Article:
A few days ago, I clicked on a link that kept showing up in my Facebook feed for some software called Portrait Pro; I don’t generally pay any attention to those links so I’m not sure what motivated me to do it this time – but as it turns out, I’m glad I did. I recently paid over $100 for another portrait program that I was just figuring out how to use; I liked it fine but it wasn’t anything thrilling, just a very good skin smoothing and softening program without any fancy bells and whistles. So, it wasn’t like I needed anything else at this point, but after spending about two seconds with the freebie trial version I realized I had to have it:
Changing face shape and other features has been part of my photo editing for awhile now, but I’ve just been doing what I could get away with in Photoshop without being able to really go for it. This software was available as PS plug-in, which made it even more appealing to me, and the controls are incredibly easy to use as well as providing sliders for just about every little thing, so I can really control the final results. I’ve only had time to edit two photos so far, and admittedly I went overboard (especially on the first one) but so far I’m pretty amazed by what this program can do.
I used Portrait Pro not only to soften skin here, obviously, but in no particular order, I also changed my face shape, change my eye color as well as add a ring light reflection, move my eyebrows down a little and trim them, plump up my lips, add eyelashes, blush and highlighter, a different lip color, change my eyeshadow color as well as the shape of my eyes, widen the distance between my eyes, lengthen and slim my nose, perfect my skin tone, shorten my chin, and add light and shadows to my face. And other stuff I probably forgot. Because I made each change on a separate layer, this took a pretty long time, but photo editing is like being a kid scribbling in coloring books to me, and I can do it for hours anyway.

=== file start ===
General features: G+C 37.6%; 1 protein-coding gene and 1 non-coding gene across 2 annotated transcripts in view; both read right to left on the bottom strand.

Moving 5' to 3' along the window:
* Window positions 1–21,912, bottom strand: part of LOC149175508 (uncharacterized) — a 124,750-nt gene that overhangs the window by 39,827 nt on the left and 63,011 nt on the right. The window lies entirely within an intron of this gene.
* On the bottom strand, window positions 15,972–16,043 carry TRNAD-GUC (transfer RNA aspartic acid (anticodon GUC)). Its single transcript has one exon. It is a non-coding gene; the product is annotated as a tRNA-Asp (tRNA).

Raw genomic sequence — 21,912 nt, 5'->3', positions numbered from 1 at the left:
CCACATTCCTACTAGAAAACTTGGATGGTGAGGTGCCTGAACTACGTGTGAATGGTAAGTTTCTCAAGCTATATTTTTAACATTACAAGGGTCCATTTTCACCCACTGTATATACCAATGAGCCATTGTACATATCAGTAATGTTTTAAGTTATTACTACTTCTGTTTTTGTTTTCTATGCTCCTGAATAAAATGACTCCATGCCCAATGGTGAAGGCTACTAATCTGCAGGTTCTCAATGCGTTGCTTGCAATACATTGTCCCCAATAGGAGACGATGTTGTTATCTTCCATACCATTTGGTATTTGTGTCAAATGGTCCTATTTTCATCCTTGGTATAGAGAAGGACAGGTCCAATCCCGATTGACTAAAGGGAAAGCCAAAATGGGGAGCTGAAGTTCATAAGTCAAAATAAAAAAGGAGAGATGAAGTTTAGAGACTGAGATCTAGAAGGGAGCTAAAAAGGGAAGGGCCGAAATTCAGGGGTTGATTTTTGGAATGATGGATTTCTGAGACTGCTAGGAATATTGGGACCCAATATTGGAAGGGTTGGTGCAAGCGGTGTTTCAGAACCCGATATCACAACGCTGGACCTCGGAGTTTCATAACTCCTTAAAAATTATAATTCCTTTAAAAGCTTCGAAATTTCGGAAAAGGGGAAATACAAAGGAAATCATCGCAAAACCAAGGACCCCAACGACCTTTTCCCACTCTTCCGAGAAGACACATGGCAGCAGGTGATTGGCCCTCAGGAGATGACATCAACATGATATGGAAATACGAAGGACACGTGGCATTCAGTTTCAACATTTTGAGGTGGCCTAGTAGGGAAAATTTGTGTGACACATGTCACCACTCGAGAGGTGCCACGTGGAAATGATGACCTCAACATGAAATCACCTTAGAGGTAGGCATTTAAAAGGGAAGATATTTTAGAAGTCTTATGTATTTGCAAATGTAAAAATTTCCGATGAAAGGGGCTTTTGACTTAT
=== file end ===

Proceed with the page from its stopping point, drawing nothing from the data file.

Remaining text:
I decided to work with this photo because I found it rather funny, I clearly had blinked during the shot, and something about the way I was holding my hand just made me look really tired and kind of over it, whatever “it” was. I really didn’t expect the software to improve the photo so much it was no longer goofy, but it did a hell of a job on that half-closed eye and actually turned it into a nice photo. It was harder to work with this shot since the program struggled a little to properly locate all my features, but if you watch the video I linked at the top of the post you’ll see how it works, and that you can easily move the detection points around to get them placed properly.
I can’t wait to work with the program more; my mind is reeling with the possibilities, but as I mentioned it takes a great deal of time so I can only work on about one day. Certainly you could just open up the program and edit the entire photo at once, but I don;t think you get the most realistic effects that way, so I literally just work on one portion of the face at a time and put them onto layers in PS – the eyes, then the eyeshadow, then the nose, etc. My poor old computer really grinds away at stuff like this and moves slowly, but I get it all done eventually. I’ll share more later when I have them.